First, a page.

Prescription drugs often cost the same whether they’re an
80-milligram dose, a 40-milligram dose, or even 20-milligrams. That’s why splitting pills can cut your costs significantly. But Consumer Reports Health cautions that only certain medications can be split — and never without the advice of your doctor.
We spend more than 277-billion dollars a year on prescription drugs. With mounting costs, many doctors are advising patients like Saul Cohen to split pills. By splitting his Lipitor medication, he’s cut his costs in half.
“I used to split my 40-milligram tablets into 20s, therefore I saved half, which was about 700 dollars a year,” Cohen says.
However, not all pills are safe to split, so it’s important to talk to your doctor or pharmacist first.
A recent poll by the Consumer Reports National Research Center found of people who regularly take prescription drugs, 10-percent split their pills without telling their doctor.
“This can be downright dangerous," says Dr. John Santa of Consumer Reports Health. "If you don’t get the right dose, the effect of your pill can be significantly increased or reduced.”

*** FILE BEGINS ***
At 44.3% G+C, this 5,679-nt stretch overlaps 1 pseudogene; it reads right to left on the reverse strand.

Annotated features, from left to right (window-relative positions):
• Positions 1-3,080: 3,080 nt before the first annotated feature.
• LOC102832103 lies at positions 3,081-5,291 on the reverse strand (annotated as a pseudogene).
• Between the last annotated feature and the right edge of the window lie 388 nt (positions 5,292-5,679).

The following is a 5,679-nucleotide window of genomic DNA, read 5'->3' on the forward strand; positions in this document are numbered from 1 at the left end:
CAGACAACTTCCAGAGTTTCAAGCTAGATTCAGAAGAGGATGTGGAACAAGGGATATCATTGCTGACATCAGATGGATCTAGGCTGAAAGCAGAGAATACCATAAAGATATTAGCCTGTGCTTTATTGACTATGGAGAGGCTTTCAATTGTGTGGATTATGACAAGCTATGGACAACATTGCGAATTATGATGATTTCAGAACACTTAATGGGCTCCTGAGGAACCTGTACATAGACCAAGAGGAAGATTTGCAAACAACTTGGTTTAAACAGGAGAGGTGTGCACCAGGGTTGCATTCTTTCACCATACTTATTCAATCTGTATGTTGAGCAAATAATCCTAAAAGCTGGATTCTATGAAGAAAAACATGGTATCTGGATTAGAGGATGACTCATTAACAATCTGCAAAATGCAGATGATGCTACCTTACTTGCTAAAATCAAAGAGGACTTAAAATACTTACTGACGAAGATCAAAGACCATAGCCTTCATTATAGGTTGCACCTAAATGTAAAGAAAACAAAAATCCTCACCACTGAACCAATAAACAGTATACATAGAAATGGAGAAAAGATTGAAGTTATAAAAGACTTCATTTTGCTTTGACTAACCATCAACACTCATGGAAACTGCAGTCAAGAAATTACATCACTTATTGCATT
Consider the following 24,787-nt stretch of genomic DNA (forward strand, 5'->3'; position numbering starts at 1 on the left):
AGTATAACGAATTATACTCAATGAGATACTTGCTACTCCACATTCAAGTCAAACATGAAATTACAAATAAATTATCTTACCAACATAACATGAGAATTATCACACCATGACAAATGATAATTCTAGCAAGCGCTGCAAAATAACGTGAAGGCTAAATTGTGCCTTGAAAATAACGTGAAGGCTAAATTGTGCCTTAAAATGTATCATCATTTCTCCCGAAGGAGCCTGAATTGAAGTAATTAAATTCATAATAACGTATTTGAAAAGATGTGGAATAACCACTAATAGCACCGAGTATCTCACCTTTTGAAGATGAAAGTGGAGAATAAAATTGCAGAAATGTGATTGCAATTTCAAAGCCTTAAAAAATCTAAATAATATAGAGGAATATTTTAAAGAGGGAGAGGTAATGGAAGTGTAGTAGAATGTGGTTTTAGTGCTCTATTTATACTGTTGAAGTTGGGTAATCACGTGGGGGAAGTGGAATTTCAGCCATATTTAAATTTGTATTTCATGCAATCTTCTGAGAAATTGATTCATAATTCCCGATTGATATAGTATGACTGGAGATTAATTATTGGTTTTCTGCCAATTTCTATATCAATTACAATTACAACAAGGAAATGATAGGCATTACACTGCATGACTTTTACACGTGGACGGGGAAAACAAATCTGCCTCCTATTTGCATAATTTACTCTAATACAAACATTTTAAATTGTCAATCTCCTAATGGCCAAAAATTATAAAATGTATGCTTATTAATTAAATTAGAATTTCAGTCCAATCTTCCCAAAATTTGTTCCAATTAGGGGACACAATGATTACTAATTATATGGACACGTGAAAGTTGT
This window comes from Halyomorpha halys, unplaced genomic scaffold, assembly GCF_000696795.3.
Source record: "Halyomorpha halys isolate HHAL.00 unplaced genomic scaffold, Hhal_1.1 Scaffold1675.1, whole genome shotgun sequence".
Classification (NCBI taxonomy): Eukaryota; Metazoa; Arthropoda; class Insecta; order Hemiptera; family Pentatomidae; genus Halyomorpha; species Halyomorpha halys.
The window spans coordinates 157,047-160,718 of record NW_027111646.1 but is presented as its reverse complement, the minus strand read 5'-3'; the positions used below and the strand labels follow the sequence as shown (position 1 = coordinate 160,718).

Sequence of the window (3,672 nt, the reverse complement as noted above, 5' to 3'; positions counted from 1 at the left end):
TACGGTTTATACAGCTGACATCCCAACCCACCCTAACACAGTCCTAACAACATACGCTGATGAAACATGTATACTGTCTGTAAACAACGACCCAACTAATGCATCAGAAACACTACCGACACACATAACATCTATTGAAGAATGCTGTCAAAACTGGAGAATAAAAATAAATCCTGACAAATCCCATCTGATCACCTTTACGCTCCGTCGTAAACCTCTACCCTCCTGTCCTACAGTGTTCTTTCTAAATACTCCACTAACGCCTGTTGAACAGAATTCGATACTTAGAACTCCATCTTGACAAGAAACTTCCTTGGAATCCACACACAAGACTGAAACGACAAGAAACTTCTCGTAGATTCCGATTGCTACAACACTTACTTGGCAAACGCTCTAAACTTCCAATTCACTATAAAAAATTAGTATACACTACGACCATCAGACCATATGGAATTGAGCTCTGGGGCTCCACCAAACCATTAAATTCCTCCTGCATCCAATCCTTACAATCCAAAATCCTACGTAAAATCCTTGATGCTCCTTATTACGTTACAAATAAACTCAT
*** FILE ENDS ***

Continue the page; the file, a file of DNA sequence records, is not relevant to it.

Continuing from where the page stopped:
Flat, round pills are the easiest to split, as are pills with a scored center.
Among the safe-to-split drugs are many of the cholesterol-lowering statins, such as Lipitor, as well as antidepressants and drugs used to treat high blood pressure.
“You never want to use a knife," Santa says. "The pill can crumble and the dose is imprecise.”
Instead, use a pill splitter.
“You just line it up, center the pill, and use the device,” Santa explains.
And be aware, it’s important not to split pills in advance, but rather split them as needed.
Pill splitters are sold at pharmacies and large discount stores. They cost anywhere from three to ten dollars. Another point worth mentioning — medications can only be safely split in half — never in thirds or quarters. You can get a complete list of prescription drugs you can split and ones you shouldn’t by clicking on the Hot Button.